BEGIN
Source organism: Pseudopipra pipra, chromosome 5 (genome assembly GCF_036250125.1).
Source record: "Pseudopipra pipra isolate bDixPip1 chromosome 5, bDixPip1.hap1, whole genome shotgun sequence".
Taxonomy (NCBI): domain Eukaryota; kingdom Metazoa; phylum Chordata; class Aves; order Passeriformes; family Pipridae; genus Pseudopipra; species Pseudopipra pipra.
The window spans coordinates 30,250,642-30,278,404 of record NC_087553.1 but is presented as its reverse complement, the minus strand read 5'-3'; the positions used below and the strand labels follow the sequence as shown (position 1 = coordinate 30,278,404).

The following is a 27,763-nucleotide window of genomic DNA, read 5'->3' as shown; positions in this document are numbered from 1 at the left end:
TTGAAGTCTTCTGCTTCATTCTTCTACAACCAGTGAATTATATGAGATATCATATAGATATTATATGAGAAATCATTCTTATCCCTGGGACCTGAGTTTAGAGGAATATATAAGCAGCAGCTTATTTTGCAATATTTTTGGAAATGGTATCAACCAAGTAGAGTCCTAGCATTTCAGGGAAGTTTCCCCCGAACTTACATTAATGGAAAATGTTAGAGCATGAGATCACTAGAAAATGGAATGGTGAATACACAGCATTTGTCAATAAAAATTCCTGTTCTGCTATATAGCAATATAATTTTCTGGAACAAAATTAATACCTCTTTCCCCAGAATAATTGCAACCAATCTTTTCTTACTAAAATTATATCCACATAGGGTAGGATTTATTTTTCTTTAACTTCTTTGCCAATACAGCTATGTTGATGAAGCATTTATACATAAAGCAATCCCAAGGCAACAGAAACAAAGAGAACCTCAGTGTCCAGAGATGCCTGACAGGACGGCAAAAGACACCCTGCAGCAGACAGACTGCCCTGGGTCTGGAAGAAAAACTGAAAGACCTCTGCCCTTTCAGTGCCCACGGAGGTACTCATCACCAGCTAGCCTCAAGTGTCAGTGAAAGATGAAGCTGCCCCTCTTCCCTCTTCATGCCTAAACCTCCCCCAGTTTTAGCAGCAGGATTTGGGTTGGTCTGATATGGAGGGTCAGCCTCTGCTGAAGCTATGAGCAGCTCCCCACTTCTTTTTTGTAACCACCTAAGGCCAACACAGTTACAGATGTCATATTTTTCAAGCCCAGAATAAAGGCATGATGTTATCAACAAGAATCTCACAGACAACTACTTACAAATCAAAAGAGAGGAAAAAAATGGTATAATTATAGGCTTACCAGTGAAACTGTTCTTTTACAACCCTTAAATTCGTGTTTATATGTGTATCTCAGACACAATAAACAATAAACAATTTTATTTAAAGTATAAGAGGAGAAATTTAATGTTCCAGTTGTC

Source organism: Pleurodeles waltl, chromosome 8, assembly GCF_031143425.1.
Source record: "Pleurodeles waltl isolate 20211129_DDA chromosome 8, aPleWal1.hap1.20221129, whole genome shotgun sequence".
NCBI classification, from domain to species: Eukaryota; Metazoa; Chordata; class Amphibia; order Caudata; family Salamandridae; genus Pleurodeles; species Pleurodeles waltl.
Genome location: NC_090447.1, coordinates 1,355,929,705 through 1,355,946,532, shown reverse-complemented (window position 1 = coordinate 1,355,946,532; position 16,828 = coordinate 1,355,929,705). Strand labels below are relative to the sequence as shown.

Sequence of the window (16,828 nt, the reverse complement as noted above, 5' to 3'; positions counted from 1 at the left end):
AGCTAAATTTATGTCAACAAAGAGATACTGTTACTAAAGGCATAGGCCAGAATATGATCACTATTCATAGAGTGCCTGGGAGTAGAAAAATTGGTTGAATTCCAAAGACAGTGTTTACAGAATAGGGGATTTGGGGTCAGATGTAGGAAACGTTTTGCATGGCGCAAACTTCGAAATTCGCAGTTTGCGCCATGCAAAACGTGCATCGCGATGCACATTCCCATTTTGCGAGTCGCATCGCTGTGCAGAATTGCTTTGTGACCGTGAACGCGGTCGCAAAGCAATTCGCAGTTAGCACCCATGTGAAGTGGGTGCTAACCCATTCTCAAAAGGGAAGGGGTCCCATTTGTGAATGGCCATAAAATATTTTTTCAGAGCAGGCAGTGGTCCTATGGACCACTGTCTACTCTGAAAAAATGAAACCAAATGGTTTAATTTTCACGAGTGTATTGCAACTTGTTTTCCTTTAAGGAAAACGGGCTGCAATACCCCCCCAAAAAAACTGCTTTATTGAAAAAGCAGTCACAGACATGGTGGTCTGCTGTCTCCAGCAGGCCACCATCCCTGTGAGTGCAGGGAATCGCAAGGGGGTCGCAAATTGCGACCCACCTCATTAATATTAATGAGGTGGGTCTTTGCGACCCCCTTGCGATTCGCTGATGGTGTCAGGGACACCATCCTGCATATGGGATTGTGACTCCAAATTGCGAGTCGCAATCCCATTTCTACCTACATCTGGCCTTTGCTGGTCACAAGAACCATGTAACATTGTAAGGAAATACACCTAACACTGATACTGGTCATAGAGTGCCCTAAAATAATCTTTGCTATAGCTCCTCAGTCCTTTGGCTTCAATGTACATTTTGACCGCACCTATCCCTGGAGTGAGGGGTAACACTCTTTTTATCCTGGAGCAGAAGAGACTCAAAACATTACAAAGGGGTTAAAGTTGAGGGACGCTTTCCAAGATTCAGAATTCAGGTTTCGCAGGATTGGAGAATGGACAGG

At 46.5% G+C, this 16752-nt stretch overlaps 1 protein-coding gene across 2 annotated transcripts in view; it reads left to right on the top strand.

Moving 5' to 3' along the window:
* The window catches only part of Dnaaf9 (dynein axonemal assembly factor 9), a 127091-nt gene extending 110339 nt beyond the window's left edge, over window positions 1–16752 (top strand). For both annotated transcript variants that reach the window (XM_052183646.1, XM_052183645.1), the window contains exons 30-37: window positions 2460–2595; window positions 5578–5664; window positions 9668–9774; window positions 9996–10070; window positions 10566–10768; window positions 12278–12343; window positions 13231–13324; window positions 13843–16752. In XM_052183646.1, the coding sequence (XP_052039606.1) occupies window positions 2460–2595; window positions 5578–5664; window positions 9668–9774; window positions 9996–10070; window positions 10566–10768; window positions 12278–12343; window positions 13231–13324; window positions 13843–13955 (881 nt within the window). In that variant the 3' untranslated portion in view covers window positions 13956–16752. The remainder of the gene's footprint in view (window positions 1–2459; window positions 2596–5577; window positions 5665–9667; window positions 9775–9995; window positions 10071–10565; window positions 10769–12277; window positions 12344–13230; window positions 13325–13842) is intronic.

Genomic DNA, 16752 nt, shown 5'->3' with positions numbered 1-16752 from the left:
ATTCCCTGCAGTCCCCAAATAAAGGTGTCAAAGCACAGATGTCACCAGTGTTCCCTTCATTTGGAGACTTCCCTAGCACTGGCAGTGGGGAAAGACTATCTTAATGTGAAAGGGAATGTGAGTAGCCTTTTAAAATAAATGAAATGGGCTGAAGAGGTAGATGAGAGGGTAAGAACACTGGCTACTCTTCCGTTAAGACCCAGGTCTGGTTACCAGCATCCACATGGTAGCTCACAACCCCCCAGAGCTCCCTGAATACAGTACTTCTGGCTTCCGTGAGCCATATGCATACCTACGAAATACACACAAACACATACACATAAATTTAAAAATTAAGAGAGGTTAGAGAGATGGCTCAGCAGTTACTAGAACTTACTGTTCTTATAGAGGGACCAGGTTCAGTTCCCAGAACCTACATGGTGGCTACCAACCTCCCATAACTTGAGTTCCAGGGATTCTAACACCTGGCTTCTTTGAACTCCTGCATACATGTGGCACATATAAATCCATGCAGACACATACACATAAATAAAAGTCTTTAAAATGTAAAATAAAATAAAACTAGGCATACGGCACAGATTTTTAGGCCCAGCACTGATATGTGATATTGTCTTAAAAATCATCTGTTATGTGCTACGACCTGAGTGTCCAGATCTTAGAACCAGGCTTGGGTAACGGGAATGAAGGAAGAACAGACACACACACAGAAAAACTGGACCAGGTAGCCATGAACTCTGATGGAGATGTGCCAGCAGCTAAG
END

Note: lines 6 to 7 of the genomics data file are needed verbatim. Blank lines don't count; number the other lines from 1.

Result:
TTGAAGTCTTCTGCTTCATTCTTCTACAACCAGTGAATTATATGAGATATCATATAGATATTATATGAGAAATCATTCTTATCCCTGGGACCTGAGTTTAGAGGAATATATAAGCAGCAGCTTATTTTGCAATATTTTTGGAAATGGTATCAACCAAGTAGAGTCCTAGCATTTCAGGGAAGTTTCCCCCGAACTTACATTAATGGAAAATGTTAGAGCATGAGATCACTAGAAAATGGAATGGTGAATACACAGCATTTGTCAATAAAAATTCCTGTTCTGCTATATAGCAATATAATTTTCTGGAACAAAATTAATACCTCTTTCCCCAGAATAATTGCAACCAATCTTTTCTTACTAAAATTATATCCACATAGGGTAGGATTTATTTTTCTTTAACTTCTTTGCCAATACAGCTATGTTGATGAAGCATTTATACATAAAGCAATCCCAAGGCAACAGAAACAAAGAGAACCTCAGTGTCCAGAGATGCCTGACAGGACGGCAAAAGACACCCTGCAGCAGACAGACTGCCCTGGGTCTGGAAGAAAAACTGAAAGACCTCTGCCCTTTCAGTGCCCACGGAGGTACTCATCACCAGCTAGCCTCAAGTGTCAGTGAAAGATGAAGCTGCCCCTCTTCCCTCTTCATGCCTAAACCTCCCCCAGTTTTAGCAGCAGGATTTGGGTTGGTCTGATATGGAGGGTCAGCCTCTGCTGAAGCTATGAGCAGCTCCCCACTTCTTTTTTGTAACCACCTAAGGCCAACACAGTTACAGATGTCATATTTTTCAAGCCCAGAATAAAGGCATGATGTTATCAACAAGAATCTCACAGACAACTACTTACAAATCAAAAGAGAGGAAAAAAATGGTATAATTATAGGCTTACCAGTGAAACTGTTCTTTTACAACCCTTAAATTCGTGTTTATATGTGTATCTCAGACACAATAAACAATAAACAATTTTATTTAAAGTATAAGAGGAGAAATTTAATGTTCCAGTTGTC

Source organism: Pleurodeles waltl, chromosome 8, assembly GCF_031143425.1.